Talbot Sunbeam (1977 – 1981)

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Ever wondered what killed the traditional British Sports Car?

(Outside of shoddy workmanship, biblical unreliability, sheer impracticalness and utter stupidity in terms of design)

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One of the regular Talbot Sunbeams, the humble hatchback for the masses.

The Hot Hatchback!

A Hot Hatchback is simply a small, practical little car with a rear hatch tailgate, but powered by high performance engines to give them a little more boost when on those tedious shopping or school runs. In the 1980’s the age of the Hot Hatchback was the biggest and most revolutionary change in the motoring world since the days of the classic Le Mans, with rebellious teenagers buying (but more often than not stealing) these relatively inexpensive, high power machines to show-off to their friends and of course, the ladies!

Many people however credit the Volkswagen Golf GTi as the car that spawned the Hot Hatchback generation, but it wasn’t, because this did, the Chrysler Sunbeam.

Sold under its various marques, the Chrysler Sunbeam took a fairly basic Talbot bodyshell and implanted it with a 155bhp 16V Lotus Slant-4 engine, producing an

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The rally stage was truly where the Sunbeam made a name for itself, seen here at the 1981 World Rally Championship.

astonishing top speed of 125mph and a 0-60mph of 8.3 seconds. Because of this mixture of power, practicality and performance, the car sold massively, and even spawned a rally version known as the Talbot Sunbeam Lotus, which raked in victory after victory at the 1979 Manx Rally Championship under the command of world renowned rally driver Tony Pond, who had traded in his modified Triumph TR7 V8 to try out something a bit more maneuverable. At the same time the car was treated to critical acclaim by the motoring press for its handling and gutsy power.

After this, nearly every other car manufacturer went on to create their own versions of the Hot Hatchback throughout the 1980’s. Vauxhall gave us the Chevette RS, Volkswagen gave us the Golf GTi, FIAT gave us the Strada Abarth and Alfa Romeo would have given us the best handling of the lot with the Alfasud, but the only problem is it wasn’t a hatch, nor was it particularly hot.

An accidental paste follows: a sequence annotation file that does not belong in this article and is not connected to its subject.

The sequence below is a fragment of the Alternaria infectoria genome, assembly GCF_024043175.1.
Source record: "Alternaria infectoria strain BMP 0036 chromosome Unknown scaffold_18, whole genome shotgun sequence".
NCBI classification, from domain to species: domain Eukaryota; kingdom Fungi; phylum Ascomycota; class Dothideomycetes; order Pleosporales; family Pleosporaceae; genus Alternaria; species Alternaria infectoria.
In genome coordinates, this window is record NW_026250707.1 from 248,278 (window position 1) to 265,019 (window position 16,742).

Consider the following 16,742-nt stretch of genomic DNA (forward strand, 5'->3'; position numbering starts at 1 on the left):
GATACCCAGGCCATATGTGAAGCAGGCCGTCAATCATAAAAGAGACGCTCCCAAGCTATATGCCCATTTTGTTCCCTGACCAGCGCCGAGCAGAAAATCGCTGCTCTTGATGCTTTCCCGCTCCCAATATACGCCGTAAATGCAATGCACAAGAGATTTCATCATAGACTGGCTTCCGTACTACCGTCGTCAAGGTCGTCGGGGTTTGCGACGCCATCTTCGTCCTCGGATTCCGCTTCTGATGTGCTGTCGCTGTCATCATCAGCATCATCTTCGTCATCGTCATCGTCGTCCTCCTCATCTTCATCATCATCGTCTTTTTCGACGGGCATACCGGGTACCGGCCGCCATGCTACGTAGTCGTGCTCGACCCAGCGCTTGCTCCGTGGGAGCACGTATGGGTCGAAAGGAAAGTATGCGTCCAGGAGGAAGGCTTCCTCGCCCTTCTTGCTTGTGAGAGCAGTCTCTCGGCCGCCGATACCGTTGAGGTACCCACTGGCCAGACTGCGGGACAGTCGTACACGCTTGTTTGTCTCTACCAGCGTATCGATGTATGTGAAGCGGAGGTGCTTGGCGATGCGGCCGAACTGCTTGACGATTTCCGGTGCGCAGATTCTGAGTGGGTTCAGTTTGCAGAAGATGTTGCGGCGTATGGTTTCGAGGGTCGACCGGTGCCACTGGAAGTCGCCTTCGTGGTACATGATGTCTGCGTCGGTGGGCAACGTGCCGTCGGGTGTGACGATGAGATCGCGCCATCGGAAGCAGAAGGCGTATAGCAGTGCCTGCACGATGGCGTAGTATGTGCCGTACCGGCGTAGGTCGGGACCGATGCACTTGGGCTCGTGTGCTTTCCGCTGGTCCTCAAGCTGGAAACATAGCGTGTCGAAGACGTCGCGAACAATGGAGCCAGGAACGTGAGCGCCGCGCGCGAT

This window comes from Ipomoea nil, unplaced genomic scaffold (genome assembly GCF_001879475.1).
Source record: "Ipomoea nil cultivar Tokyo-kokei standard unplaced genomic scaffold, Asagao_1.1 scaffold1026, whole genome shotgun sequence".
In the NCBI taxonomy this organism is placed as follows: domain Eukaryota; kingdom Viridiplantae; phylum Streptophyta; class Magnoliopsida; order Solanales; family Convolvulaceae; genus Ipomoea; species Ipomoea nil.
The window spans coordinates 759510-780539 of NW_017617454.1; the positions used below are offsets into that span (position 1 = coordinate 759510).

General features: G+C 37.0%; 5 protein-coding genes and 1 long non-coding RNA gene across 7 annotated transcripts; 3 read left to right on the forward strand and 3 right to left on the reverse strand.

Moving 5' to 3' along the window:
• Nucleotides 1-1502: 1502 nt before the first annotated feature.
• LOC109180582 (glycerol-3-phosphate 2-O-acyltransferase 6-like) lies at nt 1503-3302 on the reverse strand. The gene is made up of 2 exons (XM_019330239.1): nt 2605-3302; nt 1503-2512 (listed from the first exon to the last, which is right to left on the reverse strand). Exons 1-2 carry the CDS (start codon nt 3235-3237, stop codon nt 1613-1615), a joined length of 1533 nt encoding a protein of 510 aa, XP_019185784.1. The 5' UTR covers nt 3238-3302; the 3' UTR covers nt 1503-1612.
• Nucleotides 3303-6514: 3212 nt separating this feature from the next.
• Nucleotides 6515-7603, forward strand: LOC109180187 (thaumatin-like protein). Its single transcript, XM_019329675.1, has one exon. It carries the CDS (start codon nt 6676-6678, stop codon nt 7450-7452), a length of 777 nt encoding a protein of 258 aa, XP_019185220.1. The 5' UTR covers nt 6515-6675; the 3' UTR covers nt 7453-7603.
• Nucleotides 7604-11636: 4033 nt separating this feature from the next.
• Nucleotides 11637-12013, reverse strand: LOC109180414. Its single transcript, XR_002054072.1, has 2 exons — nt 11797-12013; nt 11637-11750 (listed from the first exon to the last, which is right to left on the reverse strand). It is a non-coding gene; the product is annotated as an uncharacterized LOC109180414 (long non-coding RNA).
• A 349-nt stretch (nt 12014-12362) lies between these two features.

However, with the availability of these cheap and cheery cars, problems began to brew. During the 1980’s the cars easy availability meant they were often used by the criminal classes as getaway cars for burglary, as well as for Ram-Raiding supermarkets. As things

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While Talbot’s were never known for their external looks extending beyond a box, the Sunbeam compensated with its magnificent power.

became more and more intense, insurance companies upped the costs for people owning or wishing to buy Hot Hatches, and in the 1990’s it was near impossible for teenagers to get their hands on the slew of hotties being produced throughout the decade. It was only recently that costs for hot hatchbacks have gone back down and thus there’s been a real resurgence in both the ownership and the production of these machines.

I too have a hatch, a Citroen C2 for that matter! :D

But it’s not really that hot (which is probably why I could never pull girls when I was in my teens, not that that was my prime objective in life…) :S